Service-oriented architecture (SOA)–based applications are built as an assembly of existing web services wherein the component services can span across several organizations and have any underlying implementations. These services are invoked in a sequence based on the business logic and on the workflow of the application. They have alleviated software interoperability problems and catapulted SOA into the forefront of software-development architectures. The rapid inroads made by such applications can be attributed to their agility, maintainability, and modularity.

SOA-based applications require software components to be exposed as services. Each service has an interface that outlines the functionality exposed. Ideally, an application is designed by discovering appropriate services, using their interfaces, and composing them. Such static compositions require the services involved to be perpetual and consistent throughout the lifetime of the application. Microsoft Biztalk [52] and Oracle WebLogic [38] are among popular static composition engines.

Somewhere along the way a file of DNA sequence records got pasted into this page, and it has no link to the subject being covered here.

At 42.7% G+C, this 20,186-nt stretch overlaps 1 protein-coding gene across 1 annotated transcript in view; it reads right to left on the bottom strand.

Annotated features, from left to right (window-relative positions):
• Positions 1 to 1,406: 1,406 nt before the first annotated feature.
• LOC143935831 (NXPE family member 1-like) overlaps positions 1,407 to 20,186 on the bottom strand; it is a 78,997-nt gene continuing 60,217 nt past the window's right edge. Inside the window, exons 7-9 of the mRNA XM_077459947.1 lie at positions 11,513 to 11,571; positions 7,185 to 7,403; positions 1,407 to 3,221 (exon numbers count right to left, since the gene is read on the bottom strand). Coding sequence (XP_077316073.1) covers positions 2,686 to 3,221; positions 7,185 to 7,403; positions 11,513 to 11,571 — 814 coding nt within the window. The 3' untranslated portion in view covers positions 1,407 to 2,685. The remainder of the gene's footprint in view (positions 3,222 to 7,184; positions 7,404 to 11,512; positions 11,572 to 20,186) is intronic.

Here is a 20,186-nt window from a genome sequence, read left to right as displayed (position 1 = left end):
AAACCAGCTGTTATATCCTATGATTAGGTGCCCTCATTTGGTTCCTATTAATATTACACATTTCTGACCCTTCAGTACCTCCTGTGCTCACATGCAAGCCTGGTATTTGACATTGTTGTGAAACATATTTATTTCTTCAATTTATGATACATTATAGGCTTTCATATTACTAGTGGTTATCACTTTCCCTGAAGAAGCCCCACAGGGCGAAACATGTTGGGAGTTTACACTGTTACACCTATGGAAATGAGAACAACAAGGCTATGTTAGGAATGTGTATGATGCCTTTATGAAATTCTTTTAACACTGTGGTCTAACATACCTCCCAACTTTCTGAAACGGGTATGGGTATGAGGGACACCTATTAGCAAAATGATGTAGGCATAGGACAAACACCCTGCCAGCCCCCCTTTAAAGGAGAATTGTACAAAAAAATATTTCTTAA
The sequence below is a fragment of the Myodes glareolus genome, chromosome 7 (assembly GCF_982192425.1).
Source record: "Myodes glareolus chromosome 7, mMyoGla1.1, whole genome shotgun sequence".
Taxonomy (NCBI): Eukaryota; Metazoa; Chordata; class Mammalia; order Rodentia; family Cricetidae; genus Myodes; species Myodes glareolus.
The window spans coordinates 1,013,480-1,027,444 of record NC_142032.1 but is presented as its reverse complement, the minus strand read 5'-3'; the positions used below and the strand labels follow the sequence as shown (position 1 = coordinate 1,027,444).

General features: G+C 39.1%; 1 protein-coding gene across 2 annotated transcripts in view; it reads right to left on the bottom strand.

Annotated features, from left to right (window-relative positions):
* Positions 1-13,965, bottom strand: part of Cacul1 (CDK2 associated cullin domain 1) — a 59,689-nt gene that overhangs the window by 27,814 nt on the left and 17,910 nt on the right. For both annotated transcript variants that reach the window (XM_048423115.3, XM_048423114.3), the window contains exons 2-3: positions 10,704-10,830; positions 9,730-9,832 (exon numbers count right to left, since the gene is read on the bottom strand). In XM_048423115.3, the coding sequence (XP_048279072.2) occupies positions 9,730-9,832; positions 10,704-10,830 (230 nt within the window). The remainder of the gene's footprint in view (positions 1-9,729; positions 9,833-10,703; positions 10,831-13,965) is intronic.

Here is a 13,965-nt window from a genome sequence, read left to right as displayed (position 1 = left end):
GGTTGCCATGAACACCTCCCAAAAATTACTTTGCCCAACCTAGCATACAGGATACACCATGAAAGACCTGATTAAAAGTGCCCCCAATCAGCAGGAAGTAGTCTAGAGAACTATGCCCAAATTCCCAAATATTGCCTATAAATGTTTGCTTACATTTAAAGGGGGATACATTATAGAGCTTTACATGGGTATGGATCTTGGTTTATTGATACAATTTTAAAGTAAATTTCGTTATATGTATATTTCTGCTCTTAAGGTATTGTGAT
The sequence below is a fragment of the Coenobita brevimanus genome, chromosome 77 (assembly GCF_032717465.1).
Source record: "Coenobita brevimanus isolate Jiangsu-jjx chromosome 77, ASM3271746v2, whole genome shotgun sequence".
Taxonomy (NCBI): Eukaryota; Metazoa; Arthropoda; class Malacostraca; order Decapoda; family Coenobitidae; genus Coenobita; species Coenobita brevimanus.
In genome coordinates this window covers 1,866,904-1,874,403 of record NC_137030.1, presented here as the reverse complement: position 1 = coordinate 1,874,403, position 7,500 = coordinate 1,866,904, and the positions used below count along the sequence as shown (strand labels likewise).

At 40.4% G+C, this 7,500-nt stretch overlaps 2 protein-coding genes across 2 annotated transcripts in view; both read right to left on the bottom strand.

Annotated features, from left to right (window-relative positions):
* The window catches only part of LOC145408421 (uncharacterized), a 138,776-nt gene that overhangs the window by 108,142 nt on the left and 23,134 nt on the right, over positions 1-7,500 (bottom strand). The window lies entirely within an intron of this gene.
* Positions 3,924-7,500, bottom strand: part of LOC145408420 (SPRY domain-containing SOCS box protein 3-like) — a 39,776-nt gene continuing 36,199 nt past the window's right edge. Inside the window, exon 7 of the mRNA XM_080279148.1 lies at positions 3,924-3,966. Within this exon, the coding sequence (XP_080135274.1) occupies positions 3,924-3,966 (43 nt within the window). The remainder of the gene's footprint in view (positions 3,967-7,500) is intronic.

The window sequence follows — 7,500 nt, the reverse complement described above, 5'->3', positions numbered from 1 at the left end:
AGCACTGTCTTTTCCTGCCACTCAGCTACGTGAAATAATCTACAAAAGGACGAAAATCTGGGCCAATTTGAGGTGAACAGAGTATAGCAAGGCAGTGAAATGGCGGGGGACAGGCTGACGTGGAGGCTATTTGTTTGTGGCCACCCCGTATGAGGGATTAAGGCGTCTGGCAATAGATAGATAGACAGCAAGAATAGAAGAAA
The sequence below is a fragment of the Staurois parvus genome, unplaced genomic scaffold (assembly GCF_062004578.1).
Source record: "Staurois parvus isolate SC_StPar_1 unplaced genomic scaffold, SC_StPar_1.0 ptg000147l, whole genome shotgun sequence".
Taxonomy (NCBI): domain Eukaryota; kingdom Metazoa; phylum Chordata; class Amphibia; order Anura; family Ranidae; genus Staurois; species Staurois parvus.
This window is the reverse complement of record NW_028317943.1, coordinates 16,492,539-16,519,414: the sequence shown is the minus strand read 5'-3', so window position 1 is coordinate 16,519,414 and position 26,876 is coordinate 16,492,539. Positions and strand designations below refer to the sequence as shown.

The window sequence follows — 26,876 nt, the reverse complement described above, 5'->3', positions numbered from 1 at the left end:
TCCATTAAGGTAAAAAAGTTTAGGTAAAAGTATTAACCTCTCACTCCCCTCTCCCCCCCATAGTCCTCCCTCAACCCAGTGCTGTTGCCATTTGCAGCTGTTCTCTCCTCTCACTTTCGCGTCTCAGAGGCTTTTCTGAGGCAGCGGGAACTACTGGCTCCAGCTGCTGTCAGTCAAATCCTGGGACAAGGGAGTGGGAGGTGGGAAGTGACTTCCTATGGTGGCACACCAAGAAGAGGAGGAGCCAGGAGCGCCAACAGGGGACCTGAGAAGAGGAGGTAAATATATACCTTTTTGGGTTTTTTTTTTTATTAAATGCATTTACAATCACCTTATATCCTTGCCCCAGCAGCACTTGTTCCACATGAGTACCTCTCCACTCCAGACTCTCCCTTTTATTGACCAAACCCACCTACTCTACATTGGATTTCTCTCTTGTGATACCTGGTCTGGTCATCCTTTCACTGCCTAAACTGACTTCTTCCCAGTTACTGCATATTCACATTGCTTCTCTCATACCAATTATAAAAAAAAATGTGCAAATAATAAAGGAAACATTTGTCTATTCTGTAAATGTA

However, existing web services can break, and newer (and probably better) services can surface. Furthermore, a change in the business logic of an application during its lifetime might necessitate that additional web services be composed dynamically. Such a state of events has culminated in dynamic web service composition. Compared to their static counterparts, an application based on dynamic composition ...

Get Verification of Communication Protocols in Web Services: Model-Checking Service Compositions now with O’Reilly online learning.

O’Reilly members experience live online training, plus books, videos, and digital content from 200+ publishers.